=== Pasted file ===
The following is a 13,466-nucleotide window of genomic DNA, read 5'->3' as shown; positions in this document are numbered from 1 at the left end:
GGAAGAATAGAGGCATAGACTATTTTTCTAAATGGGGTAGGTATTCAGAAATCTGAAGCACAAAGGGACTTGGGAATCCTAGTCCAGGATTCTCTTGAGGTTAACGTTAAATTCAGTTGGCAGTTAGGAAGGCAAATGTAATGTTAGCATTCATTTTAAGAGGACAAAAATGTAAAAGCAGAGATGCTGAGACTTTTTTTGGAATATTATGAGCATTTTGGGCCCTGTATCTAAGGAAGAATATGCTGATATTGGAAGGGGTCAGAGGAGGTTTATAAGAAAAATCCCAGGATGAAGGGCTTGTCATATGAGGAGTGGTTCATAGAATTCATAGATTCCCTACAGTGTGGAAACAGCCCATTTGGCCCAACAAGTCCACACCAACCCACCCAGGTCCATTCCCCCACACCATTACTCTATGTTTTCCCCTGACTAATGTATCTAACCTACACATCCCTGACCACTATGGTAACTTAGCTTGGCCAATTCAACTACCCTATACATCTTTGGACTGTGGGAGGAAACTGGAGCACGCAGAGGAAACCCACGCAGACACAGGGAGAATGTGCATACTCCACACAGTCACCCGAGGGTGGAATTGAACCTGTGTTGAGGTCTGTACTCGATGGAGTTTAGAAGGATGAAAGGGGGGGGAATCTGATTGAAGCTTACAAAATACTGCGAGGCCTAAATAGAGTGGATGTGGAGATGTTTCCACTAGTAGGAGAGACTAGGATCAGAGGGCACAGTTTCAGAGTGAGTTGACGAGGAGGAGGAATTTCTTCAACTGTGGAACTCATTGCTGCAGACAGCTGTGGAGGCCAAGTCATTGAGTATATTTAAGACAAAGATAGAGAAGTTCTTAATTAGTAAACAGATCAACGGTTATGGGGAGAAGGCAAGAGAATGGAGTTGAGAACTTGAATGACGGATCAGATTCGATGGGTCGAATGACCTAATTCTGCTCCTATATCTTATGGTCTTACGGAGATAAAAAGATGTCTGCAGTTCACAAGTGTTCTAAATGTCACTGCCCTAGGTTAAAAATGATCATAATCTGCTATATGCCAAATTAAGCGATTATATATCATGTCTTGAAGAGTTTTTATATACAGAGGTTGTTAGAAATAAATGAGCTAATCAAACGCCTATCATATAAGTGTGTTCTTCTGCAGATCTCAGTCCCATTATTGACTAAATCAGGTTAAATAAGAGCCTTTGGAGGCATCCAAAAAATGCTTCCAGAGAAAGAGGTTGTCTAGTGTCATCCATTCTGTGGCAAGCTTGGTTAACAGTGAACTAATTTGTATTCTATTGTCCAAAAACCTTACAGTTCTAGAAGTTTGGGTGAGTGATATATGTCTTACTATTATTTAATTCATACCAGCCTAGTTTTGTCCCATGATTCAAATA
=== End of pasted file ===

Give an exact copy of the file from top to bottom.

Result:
The following is a 13,466-nucleotide window of genomic DNA, read 5'->3' as shown; positions in this document are numbered from 1 at the left end:
GGAAGAATAGAGGCATAGACTATTTTTCTAAATGGGGTAGGTATTCAGAAATCTGAAGCACAAAGGGACTTGGGAATCCTAGTCCAGGATTCTCTTGAGGTTAACGTTAAATTCAGTTGGCAGTTAGGAAGGCAAATGTAATGTTAGCATTCATTTTAAGAGGACAAAAATGTAAAAGCAGAGATGCTGAGACTTTTTTTGGAATATTATGAGCATTTTGGGCCCTGTATCTAAGGAAGAATATGCTGATATTGGAAGGGGTCAGAGGAGGTTTATAAGAAAAATCCCAGGATGAAGGGCTTGTCATATGAGGAGTGGTTCATAGAATTCATAGATTCCCTACAGTGTGGAAACAGCCCATTTGGCCCAACAAGTCCACACCAACCCACCCAGGTCCATTCCCCCACACCATTACTCTATGTTTTCCCCTGACTAATGTATCTAACCTACACATCCCTGACCACTATGGTAACTTAGCTTGGCCAATTCAACTACCCTATACATCTTTGGACTGTGGGAGGAAACTGGAGCACGCAGAGGAAACCCACGCAGACACAGGGAGAATGTGCATACTCCACACAGTCACCCGAGGGTGGAATTGAACCTGTGTTGAGGTCTGTACTCGATGGAGTTTAGAAGGATGAAAGGGGGGGGAATCTGATTGAAGCTTACAAAATACTGCGAGGCCTAAATAGAGTGGATGTGGAGATGTTTCCACTAGTAGGAGAGACTAGGATCAGAGGGCACAGTTTCAGAGTGAGTTGACGAGGAGGAGGAATTTCTTCAACTGTGGAACTCATTGCTGCAGACAGCTGTGGAGGCCAAGTCATTGAGTATATTTAAGACAAAGATAGAGAAGTTCTTAATTAGTAAACAGATCAACGGTTATGGGGAGAAGGCAAGAGAATGGAGTTGAGAACTTGAATGACGGATCAGATTCGATGGGTCGAATGACCTAATTCTGCTCCTATATCTTATGGTCTTACGGAGATAAAAAGATGTCTGCAGTTCACAAGTGTTCTAAATGTCACTGCCCTAGGTTAAAAATGATCATAATCTGCTATATGCCAAATTAAGCGATTATATATCATGTCTTGAAGAGTTTTTATATACAGAGGTTGTTAGAAATAAATGAGCTAATCAAACGCCTATCATATAAGTGTGTTCTTCTGCAGATCTCAGTCCCATTATTGACTAAATCAGGTTAAATAAGAGCCTTTGGAGGCATCCAAAAAATGCTTCCAGAGAAAGAGGTTGTCTAGTGTCATCCATTCTGTGGCAAGCTTGGTTAACAGTGAACTAATTTGTATTCTATTGTCCAAAAACCTTACAGTTCTAGAAGTTTGGGTGAGTGATATATGTCTTACTATTATTTAATTCATACCAGCCTAGTTTTGTCCCATGATTCAAATA